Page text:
Condensed Answer: In most cases, a 700×35 inner tube can be successfully coupled with a 700×32 tire. That said, there are some downsides to using an inner tube wider than the recommended size.
Tire Sizes Are Rarely Accurate
Truth be told, the nominal size of a tire rarely corresponds to its real size one installed on a rim. For example, a 35mm tire might end up measuring 32mm or 37mm upon putting it on a wheel. One of the reasons for that is that it’s incredibly difficult to produce a tire that’s precise to the last millimeter.
Also, the width of the rim affects the final measurement. The wider the rim is, the wider the tire can be. Conversely, a narrower rim results in a pointy and thus slimmer tire.
And since tires themselves aren’t as accurate as possible, inner tubes have to be flexible and fit a greater variety of tire models. This is easily achieved because inner tubes are made of very stretchy rubber knowns as butyl. Hence why inner tubes can expand to incredible proportions. (This can be demonstrated by inflating an inner tube outside of a tire).
At the end of the day, the nominal difference between a 700×35 and a 700×32 tire is only 2mm. Since the discrepancy is small and inner tubes are designed to serve a wide range of tires, one is unlikely to experience major issues with this setup. Nonetheless, it’s necessary to know that some problems can occur, especially if the 700×35 tube is on the wider side and designed to serve even 700x40c tires.
The Downsides of Using a 700×35 Tube In a 700×32 Tire
- Less Space For The Tire
Inner tubes designed for 700×35 tires are wider and will therefore take up more space when mounted on the wheel.
Since the tire bead (the part of the tire connecting to the rim) and the inner tube are fighting for space within the inner rim, the wider tube reduces the real estate available for the tire.
The inner tube is incredibly flexible, and the tire will successfully squish it and create space for itself. However, the valve stem area is an exception because it’s inflexible and can shrink only so much.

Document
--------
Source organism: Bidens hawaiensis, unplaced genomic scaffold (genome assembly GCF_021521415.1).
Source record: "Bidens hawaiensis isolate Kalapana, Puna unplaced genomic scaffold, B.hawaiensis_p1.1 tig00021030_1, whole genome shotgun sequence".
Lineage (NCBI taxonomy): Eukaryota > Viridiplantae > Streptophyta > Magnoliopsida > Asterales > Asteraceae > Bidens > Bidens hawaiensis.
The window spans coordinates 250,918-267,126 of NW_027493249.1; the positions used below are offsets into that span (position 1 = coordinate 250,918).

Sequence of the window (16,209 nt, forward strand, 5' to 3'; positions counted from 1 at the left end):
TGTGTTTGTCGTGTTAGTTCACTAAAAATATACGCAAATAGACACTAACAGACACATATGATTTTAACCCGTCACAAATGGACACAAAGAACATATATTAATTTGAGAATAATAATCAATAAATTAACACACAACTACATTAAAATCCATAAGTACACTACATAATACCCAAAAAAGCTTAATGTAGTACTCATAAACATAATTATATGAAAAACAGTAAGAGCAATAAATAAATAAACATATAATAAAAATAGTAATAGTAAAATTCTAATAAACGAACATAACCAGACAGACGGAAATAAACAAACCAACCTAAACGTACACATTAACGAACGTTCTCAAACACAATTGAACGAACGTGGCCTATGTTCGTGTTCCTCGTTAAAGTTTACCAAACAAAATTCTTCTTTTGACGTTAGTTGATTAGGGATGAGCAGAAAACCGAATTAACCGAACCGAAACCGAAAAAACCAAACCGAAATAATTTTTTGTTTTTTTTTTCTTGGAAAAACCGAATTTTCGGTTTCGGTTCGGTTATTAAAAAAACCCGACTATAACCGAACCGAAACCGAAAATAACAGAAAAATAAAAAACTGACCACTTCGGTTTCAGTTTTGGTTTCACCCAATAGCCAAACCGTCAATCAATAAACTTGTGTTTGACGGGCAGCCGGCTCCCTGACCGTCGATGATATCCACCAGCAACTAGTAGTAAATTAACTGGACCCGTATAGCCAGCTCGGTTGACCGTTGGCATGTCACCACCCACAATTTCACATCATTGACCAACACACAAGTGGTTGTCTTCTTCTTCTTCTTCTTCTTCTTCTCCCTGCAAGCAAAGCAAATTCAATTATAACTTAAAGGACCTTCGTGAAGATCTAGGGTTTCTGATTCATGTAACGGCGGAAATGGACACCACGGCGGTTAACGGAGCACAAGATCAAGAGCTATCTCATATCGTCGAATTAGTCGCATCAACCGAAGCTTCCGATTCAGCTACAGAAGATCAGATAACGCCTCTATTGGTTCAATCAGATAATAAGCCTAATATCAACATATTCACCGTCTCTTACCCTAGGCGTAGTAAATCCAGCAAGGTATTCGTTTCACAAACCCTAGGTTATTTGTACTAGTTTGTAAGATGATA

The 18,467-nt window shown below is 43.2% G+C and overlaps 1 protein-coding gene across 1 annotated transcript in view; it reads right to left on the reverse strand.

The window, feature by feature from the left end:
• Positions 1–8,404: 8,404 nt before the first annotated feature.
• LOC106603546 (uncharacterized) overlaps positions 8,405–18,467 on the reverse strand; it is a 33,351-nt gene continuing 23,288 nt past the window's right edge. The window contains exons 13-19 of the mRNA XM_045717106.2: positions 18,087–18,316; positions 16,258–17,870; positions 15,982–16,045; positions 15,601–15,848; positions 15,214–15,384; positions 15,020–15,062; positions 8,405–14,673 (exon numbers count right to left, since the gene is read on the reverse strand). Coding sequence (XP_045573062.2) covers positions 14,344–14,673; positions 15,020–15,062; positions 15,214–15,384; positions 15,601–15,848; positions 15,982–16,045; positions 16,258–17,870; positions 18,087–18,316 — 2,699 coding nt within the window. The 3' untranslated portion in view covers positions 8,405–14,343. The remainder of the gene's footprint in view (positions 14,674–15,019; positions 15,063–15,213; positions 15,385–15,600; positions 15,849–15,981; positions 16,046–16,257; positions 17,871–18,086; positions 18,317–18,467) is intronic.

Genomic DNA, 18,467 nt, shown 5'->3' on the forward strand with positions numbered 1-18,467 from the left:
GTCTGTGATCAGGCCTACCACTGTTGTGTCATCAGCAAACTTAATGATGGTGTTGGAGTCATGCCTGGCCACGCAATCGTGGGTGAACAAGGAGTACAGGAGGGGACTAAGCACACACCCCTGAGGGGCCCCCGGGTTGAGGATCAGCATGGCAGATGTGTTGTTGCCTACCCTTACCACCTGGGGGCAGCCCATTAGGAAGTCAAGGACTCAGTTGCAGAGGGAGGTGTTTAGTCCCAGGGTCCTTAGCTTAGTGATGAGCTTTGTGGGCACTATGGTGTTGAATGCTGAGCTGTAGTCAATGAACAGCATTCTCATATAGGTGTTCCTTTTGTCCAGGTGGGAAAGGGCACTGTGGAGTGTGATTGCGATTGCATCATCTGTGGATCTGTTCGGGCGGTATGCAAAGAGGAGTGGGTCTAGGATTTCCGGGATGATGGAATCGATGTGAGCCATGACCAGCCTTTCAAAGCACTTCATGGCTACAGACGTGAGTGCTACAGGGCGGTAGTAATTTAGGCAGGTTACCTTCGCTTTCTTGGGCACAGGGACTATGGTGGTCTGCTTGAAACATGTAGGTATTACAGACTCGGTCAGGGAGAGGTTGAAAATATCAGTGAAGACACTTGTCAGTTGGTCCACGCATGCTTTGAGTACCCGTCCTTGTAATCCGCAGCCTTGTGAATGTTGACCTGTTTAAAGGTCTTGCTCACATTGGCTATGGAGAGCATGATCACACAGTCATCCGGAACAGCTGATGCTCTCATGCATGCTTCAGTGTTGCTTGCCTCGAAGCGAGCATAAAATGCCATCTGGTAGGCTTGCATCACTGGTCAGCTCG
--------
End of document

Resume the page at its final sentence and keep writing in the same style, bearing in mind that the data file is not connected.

For that reason, there’s a slim chance that the wider inner tube will stop the tire bead around the valve stem from fully seating into the rim. In that case, the tire is compromised because it’s not maximally secure. In extreme scenarios, the tire may pop off the rim.
Thus, it’s recommended to carefully examine the valve area upon mounting the tire. If the tire bead isn’t fully seated, the wheel is not safe to use.
- Pinch Flats During Installation
The larger profile of a 700x35mm inner tube increases the chance of pinching the inner tube between the tire bead and the rim wall during installation. Of course, this outcome can be avoided if the user is experienced and performs the procedure with great care.
The downfall of using wider inner tubes than originally prescribed is the reason why some cyclists intentionally “downsize” and choose to rely on inner tubes that are one size smaller than what the tire is rated for.
- Lost Storage Space
The larger inner tube takes up a bit more space when stored in a saddlebag or a tool bottle.
- Extra Weight
Technically, wider inner tubes are heavier. However, in this case, the extra weight is inconsequential.
The Advantages of Combining a 700×35 Tube With a 700×32 Tire
- Thicker Outer Layer
Extra stretching of the inner tube results in a thinner and thus weaker outer layer more susceptible to punctures. Since 700x35tubes do not have to be inflated as much as narrower models, one can argue that inner tubes would have a greater resistance to punctures.
However, in practice, the difference is slim to non-existent. If a puncture is going to take place, it will most likely do so regardless of the extra thickness.
- Additional Options
If you experience a puncture, and the only tube available at your location is a 700×35 one, it will save the day and allow you to return home.
Summary: What You Need To Know
- A 700×35 tube can be coupled with a 700×32 tire. However, since the size isn’t accurate, one can expect to face some issues.
- If the tube is on the wider side for 700×35 tires, and the rim is narrow, there’s a chance that the tire bead around the valve area won’t fully hook onto the rim. If the tire bead refuses to seat properly even with a little help, then the inner tube is too large for the rim and tire combination. In that case, the user will have to buy a tube of the appropriate size. This is a safety issue and should not be neglected.
- A wider inner tube is more difficult to install.
- A wider tube is more likely to get pinched between the tire bead and the rim.